An article database is an online tool that allows you to search within a group of journals for articles on a particular topic. There are many different databases to choose from, and each individual database covers only a certain type and number of journals. For some subject areas, a print index in book form may be the better choice. If you are unsure where to begin, a reference librarian can always help you select an article database or print index for your topic.
Searching in databases may not always immediately yeild the full articles. It may result in a list of citations (see below), which include the information needed to locate the articles in print journals, magazines, and newspapers.
To find an article on a topic, you must first conduct a search in a database.
To select a begin at the UWM Libraries homepage:
For help searching databases, see the Finding Articles tutorial.
Searching article databases will result in a list of citations, which provides the information needed to locate articles in print journals, magazines, and newspapers. In addition to citations and abstracts, some databases also provide full-text of articles, which you can view online, print, or e-mail. Some databases, such as Ethnic NewsWatch, GenderWatch, JSTOR, and Project Muse, have complete full-text for all articles. However, most databases have only partial full-text coverage, which means full-text is available for selected journals only. Still other databases provide only citations or citations with abstracts and no full-text coverage at all.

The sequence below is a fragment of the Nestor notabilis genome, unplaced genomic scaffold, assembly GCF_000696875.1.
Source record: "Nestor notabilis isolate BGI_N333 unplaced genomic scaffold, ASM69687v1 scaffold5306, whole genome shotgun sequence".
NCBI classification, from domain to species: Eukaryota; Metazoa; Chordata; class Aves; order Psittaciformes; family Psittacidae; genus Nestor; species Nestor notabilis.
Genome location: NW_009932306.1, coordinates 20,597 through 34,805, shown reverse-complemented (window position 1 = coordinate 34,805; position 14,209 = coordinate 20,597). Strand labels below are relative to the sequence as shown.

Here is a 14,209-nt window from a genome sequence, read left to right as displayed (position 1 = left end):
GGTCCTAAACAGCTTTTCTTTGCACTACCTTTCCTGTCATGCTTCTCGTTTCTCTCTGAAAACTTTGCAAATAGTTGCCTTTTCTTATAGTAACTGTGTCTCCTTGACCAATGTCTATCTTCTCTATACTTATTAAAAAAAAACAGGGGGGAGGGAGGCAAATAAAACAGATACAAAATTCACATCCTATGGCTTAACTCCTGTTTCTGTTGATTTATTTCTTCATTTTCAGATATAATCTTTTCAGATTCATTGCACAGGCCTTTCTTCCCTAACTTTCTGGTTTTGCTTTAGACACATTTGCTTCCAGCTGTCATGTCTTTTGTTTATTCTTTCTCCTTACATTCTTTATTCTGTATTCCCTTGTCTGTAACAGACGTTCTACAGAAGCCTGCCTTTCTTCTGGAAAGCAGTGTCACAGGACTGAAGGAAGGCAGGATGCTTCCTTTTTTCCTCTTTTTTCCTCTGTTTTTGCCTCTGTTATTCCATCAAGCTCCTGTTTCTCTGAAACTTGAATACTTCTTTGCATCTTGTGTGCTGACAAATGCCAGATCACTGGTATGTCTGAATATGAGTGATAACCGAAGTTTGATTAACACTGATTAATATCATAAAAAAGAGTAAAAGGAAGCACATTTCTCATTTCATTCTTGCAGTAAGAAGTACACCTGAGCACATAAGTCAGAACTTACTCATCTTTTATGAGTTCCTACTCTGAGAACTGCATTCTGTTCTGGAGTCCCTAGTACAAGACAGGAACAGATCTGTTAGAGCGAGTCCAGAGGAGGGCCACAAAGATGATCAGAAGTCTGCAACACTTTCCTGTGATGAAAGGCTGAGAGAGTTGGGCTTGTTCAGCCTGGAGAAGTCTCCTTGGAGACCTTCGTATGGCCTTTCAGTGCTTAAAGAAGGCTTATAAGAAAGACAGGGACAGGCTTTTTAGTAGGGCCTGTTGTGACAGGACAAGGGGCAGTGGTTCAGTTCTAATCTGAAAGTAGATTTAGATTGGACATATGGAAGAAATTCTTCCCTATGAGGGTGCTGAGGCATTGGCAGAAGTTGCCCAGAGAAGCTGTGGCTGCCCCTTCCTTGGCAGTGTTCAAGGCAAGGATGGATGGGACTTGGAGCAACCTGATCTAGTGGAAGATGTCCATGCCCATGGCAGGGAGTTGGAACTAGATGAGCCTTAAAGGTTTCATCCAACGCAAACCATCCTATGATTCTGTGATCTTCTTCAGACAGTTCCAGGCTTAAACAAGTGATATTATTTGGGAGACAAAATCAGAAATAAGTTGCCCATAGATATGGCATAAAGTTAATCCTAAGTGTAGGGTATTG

If an article is not available online, you must follow the link to determine if the library owns the journal in which the article is published. See getting full text for more information.
Citation databases (also called citation indexes) allow you to search forward in time from a known item to more recent publications which cite it. They are useful for determining the popularity and impact of specific works, and locating more recent publications on similar topics.
Records in Search@UW include this information, when available (of course, no citation index is perfect, since nothing contains a record of every publication in existence). Look for the link to see a list of known references.
Many library databases include a cited reference search option; the library guide Research Databases for Cited Reference Searching lists more databases.